Health Tips: Respect The Achilles Tendon

Respect The Achilles

Drummers are particularly susceptible to developing pain behind their ankles due to the repetitive activity occurring while playing the kick. The most common injury that can develop from playing either single or double bass drum is Achilles tendonosis.

The Achilles tendon is the large tendon at the back of the ankle that functions to connect the large calf muscles (gastrocnemius and soleus) to the heal bone (calcaneus). Contraction of these muscles provides the ability and power to push the foot down. They also provide the power during the push-off phase of the gait cycle. Whether you prefer to play heel up or heel down, the Achilles tendon is stressed. The Achilles shortens or contracts to push the foot down while playing heel up. When playing in the heel-down position, the Achilles stretches when the foot lifts off the pedal.

Symptoms of Achilles tendonosis are pain in the tendon during activity or exercise. Achilles pain will gradually develop with prolonged exercise but will go away with rest. Swelling over the Achilles tendon is a common finding and often associated with redness of the skin. You can sometimes feel a creaking sensation when you press your fingers over the tendon and move the foot.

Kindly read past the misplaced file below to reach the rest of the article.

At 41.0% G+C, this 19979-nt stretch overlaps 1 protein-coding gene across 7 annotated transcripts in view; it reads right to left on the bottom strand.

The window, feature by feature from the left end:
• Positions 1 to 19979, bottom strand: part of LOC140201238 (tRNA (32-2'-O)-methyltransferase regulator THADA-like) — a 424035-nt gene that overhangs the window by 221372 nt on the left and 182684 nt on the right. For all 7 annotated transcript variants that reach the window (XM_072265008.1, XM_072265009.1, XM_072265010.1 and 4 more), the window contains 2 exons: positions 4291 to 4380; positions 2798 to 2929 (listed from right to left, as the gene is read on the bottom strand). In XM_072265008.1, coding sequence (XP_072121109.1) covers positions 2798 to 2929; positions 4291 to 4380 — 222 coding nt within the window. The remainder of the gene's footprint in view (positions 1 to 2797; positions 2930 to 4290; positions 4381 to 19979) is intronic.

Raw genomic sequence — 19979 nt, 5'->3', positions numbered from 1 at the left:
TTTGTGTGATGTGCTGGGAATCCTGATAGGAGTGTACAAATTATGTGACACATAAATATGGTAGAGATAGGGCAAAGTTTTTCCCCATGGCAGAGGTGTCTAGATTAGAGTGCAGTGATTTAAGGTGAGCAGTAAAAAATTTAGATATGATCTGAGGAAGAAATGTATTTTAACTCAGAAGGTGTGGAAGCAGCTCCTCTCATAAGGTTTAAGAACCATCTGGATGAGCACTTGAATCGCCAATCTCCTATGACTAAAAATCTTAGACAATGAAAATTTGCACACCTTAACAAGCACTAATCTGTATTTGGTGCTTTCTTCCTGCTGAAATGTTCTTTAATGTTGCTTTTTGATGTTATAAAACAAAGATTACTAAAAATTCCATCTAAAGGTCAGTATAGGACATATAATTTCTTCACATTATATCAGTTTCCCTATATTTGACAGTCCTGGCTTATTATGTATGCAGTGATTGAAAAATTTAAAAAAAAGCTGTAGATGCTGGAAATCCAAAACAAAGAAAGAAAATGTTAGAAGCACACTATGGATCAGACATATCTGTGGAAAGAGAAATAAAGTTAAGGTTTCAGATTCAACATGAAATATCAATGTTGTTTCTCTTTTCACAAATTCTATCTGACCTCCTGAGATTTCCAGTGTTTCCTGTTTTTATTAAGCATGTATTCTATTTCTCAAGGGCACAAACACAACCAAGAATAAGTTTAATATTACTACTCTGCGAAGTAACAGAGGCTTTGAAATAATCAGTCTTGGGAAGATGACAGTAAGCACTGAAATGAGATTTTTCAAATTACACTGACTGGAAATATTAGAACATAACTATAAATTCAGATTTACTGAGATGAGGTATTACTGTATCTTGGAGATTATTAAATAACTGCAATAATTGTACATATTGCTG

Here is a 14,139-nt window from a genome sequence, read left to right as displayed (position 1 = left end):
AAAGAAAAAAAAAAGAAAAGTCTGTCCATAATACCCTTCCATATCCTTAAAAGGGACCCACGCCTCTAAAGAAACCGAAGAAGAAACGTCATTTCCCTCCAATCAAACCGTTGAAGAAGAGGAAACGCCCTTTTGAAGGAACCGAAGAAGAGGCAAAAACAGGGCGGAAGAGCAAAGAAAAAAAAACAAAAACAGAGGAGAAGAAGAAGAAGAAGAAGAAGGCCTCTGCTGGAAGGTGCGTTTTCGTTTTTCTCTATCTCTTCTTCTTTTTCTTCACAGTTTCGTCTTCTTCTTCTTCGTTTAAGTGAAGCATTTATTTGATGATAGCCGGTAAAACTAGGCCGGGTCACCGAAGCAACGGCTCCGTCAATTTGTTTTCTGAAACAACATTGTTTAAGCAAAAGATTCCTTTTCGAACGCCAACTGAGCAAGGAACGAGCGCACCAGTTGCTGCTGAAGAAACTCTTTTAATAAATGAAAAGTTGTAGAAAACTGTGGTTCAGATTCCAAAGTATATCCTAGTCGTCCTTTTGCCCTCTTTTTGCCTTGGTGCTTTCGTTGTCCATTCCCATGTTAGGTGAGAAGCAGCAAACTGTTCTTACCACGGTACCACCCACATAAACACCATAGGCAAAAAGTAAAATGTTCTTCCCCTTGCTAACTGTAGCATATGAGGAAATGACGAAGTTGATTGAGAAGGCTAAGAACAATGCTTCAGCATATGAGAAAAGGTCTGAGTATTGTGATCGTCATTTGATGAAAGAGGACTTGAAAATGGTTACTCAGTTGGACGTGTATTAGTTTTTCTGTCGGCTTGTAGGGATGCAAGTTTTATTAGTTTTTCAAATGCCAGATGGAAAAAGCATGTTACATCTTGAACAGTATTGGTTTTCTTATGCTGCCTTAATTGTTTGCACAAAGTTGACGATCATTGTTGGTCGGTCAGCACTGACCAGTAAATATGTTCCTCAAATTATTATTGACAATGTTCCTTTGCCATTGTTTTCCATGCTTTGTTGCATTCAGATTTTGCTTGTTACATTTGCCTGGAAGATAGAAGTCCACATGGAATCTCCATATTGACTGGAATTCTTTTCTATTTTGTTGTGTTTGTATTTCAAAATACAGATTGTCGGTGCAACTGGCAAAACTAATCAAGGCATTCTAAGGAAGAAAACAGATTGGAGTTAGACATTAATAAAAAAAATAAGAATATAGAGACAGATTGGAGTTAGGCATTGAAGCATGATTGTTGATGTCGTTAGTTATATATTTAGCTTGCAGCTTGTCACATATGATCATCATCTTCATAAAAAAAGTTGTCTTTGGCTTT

Chronic Achilles tendonosis may often develop from acute Achilles tendonitis if the tendon injury is not treated properly or allowed to heal. The pains experienced during the acute phase of the injury tend to disappear after a warm up but return when activity has stopped. Eventually the injury and pain become so severe that it is difficult to walk, impossible to run or press a kick drum pedal.

Treatment for Achilles tendonosis can be difficult. Rest from the activity causing the injury is the first line of treatment for Achilles pain. The application of cold therapy or ice for 15 minutes at a time every two—three hours can be extremely helpful. Wearing a felt heel pad to raise the heel and take some of the strain off the Achilles tendon is also helpful in the early stages. This should be a temporary measure while the Achilles tendon is healing.

Stretching and eccentric strengthening exercises for the Achilles tendon complex are very important. Physical therapy is often necessary in cases that do not respond to early treatments. For long-standing or chronic cases, newer treatment methods, including orthobiologic treatment with Platelet Rich Plasma (PRP), have been beneficial.

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